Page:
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'Mad Men' recap: Straight trippin'

Roger Mad Men LSD trip

A correction has been added to this post. See below for details.

“Mad Men” creator Matthew Weiner is not, as a rule, the kind of guy who caters to the desires of his audience; if anything, he aggressively flouts their expectations. But in “Far Away Places,” he delivers a moment millions of “Mad Men” fans have been waiting for: The show’s first acid trip. Part of the distinct pleasure of “Mad Men” is watching the age of Camelot give way to the age of Aquarius, and the question of when, or indeed whether, anyone from the show would dabble in LSD has intrigued fans for a while now. Those of you who predicted that Roger Sterling would be the first to “turn on, tune in, drop out” now have official bragging rights.

Roger’s mind-expanding (and marriage-ending) experience arrives in the middle of the most unsettling episode yet this season – which is saying a lot, given just how sinister “Mad Men” has gotten this time around. The episode begins with Peggy, who, rattled after a fight with Abe, blows up when Heinz executive Raymond reacts critically to her latest pitch. We’ve seen this kind of creative tantrum before, but not from Peggy, and it’s tempting to think that maybe she’s becoming more of a “dude” than she’d like to admit. After the disastrous pitch, Peggy ditches work for a few hours to see “Born Free" – a different movie that also happens to be about Africa – where she has a furtive, marijuana-enhanced encounter with a stranger wearing some very groovy pants. When it comes to sex, Peggy has come a long way from the days of shagging Pete Campbell on his office couch, so it’s something of a shock to see her engaging in an anonymous encounter like this. Granted, she kept things pretty PG-13, but I wonder if more risky behavior might be ahead. I also wonder about the impetus behind it: Maybe Peggy needs to prove her desirability to herself?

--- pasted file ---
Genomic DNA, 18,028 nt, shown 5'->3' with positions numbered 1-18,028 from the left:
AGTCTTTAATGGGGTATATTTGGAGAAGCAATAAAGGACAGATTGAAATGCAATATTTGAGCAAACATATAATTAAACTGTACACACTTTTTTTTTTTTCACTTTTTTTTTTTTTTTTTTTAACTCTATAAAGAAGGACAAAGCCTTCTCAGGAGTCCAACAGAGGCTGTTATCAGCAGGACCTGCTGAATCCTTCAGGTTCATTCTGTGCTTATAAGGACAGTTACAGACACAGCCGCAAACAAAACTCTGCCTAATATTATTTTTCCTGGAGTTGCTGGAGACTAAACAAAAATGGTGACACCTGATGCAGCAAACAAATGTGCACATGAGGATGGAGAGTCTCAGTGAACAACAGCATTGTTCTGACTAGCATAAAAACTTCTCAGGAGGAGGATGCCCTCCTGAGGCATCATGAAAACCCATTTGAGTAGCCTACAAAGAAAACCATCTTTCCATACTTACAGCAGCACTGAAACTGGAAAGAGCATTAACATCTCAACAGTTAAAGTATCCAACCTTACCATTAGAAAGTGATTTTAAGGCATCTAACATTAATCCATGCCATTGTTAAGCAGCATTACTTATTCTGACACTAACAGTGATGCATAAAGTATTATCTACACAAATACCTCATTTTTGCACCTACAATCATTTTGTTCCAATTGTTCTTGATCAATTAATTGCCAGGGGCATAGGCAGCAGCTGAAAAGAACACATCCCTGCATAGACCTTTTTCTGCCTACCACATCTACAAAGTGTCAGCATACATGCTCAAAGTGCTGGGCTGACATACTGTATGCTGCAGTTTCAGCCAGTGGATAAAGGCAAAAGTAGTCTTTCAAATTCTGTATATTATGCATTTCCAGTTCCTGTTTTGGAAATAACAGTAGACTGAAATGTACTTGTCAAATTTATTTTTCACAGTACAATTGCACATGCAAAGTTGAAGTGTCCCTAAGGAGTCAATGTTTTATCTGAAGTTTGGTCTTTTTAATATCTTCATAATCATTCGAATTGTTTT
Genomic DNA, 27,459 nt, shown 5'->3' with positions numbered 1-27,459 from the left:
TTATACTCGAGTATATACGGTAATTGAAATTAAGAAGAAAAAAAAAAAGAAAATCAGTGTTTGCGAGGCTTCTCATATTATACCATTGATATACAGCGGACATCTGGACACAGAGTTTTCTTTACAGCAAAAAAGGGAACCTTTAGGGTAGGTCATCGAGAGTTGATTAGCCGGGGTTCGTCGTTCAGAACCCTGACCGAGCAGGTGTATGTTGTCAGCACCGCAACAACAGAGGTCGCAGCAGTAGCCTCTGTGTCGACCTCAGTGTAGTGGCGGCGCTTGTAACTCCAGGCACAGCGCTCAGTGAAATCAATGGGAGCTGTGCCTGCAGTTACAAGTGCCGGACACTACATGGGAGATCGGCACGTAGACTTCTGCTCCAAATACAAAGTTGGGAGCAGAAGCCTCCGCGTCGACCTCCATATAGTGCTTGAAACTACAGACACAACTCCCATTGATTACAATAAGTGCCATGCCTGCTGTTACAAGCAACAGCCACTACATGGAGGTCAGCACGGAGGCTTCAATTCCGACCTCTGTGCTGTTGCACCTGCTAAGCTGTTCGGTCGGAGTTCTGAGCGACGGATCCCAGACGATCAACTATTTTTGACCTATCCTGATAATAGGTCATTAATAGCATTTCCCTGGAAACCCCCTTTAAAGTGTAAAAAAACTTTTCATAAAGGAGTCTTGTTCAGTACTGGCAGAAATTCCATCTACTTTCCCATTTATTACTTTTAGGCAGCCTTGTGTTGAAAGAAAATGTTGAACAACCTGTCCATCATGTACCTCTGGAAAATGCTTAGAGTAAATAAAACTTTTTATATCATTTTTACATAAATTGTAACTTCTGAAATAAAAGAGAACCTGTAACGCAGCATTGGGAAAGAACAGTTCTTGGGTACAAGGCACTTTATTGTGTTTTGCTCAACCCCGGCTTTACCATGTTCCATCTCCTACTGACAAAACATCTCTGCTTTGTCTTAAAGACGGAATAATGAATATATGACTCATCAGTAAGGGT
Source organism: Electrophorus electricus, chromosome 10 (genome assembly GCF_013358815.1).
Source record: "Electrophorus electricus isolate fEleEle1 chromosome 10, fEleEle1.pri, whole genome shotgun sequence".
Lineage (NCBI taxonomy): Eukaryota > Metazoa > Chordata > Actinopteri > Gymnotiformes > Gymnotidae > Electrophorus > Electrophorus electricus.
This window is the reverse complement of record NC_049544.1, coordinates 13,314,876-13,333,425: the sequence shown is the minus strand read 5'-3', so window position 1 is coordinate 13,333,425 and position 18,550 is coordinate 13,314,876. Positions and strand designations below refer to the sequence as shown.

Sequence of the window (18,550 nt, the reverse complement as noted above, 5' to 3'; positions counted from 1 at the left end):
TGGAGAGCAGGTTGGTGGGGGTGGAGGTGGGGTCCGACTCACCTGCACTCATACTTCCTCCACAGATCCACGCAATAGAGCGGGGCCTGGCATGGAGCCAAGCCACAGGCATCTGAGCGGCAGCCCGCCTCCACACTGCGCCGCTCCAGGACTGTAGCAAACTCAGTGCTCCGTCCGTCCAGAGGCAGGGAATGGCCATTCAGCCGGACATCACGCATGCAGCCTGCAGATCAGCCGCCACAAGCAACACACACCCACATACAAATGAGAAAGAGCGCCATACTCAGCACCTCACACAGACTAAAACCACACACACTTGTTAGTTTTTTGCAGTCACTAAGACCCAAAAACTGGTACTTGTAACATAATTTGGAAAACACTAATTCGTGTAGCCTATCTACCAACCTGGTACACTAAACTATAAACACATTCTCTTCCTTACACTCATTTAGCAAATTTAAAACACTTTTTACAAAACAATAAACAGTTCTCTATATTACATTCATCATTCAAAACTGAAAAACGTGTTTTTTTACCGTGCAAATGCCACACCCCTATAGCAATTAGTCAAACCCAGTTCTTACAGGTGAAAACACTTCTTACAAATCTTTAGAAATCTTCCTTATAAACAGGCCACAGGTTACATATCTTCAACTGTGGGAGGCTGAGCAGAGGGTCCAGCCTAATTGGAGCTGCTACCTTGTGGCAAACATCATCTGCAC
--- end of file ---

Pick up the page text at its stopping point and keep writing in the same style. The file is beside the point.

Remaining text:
[For the record: April 23, 9:41 a.m. An earlier version of this article incorrectly said that the movie Peggy saw was "The Naked Prey."]

Things get stranger when Peggy, still stoned, returns to the office. After a long nap on Don’s couch, she has a strange conversation with Ginsberg, who explains that Morris is not his biological father. He was born in a concentration camp and adopted from a Swedish orphanage, or at least that’s what he’s been told; Ginsberg himself prefers to tell people he’s a Martian and the Holocaust story is just a ruse. It’s hard to tell whether he’s being serious about any of it, and the way the scene is filmed – we see Ginsberg’s face only in reflection – only adds to the inscrutability.  There’s something superheroic about the story, isn’t there, like Ginsberg fancies himself a Jewish Clark Kent?

Just when it looks like “Far Away Places” is going to be all about Peggy, the episode abruptly switches – or, more precisely, it rewinds to tell the story of the day from Roger’s perspective. (Don’t worry, I had to rewind, too.) After Don shoots down (and then steals) his idea of running off to Howard Johnson’s, Roger has no choice but to spend the evening with Jane.